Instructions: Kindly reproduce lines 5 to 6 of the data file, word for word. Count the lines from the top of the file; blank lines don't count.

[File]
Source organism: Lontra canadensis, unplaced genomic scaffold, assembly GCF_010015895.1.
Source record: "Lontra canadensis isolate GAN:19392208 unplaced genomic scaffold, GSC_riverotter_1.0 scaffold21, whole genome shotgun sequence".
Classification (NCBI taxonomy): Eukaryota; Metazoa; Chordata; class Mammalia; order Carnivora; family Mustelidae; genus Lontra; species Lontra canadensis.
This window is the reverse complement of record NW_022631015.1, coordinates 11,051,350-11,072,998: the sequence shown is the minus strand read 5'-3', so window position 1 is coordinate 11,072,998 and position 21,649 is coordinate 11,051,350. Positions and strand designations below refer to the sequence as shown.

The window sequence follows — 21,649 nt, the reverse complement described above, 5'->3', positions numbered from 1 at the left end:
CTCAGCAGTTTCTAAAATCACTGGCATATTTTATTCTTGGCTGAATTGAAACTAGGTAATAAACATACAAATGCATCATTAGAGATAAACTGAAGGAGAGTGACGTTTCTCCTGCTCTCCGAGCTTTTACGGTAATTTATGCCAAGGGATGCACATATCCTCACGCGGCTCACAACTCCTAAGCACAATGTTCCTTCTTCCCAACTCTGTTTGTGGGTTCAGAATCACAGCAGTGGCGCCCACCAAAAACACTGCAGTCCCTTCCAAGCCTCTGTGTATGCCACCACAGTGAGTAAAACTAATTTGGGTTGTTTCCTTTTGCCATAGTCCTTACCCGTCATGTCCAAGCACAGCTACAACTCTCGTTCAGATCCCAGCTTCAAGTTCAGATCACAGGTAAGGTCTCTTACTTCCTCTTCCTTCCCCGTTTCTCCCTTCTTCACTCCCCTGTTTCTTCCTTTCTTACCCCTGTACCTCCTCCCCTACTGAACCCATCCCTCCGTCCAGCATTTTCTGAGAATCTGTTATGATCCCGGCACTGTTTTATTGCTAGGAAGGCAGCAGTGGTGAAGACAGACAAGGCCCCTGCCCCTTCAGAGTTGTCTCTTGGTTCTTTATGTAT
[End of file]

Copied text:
The window sequence follows — 21,649 nt, the reverse complement described above, 5'->3', positions numbered from 1 at the left end:
CTCAGCAGTTTCTAAAATCACTGGCATATTTTATTCTTGGCTGAATTGAAACTAGGTAATAAACATACAAATGCATCATTAGAGATAAACTGAAGGAGAGTGACGTTTCTCCTGCTCTCCGAGCTTTTACGGTAATTTATGCCAAGGGATGCACATATCCTCACGCGGCTCACAACTCCTAAGCACAATGTTCCTTCTTCCCAACTCTGTTTGTGGGTTCAGAATCACAGCAGTGGCGCCCACCAAAAACACTGCAGTCCCTTCCAAGCCTCTGTGTATGCCACCACAGTGAGTAAAACTAATTTGGGTTGTTTCCTTTTGCCATAGTCCTTACCCGTCATGTCCAAGCACAGCTACAACTCTCGTTCAGATCCCAGCTTCAAGTTCAGATCACAGGTAAGGTCTCTTACTTCCTCTTCCTTCCCCGTTTCTCCCTTCTTCACTCCCCTGTTTCTTCCTTTCTTACCCCTGTACCTCCTCCCCTACTGAACCCATCCCTCCGTCCAGCATTTTCTGAGAATCTGTTATGATCCCGGCACTGTTTTATTGCTAGGAAGGCAGCAGTGGTGAAGACAGACAAGGCCCCTGCCCCTTCAGAGTTGTCTCTTGGTTCTTTATGTAT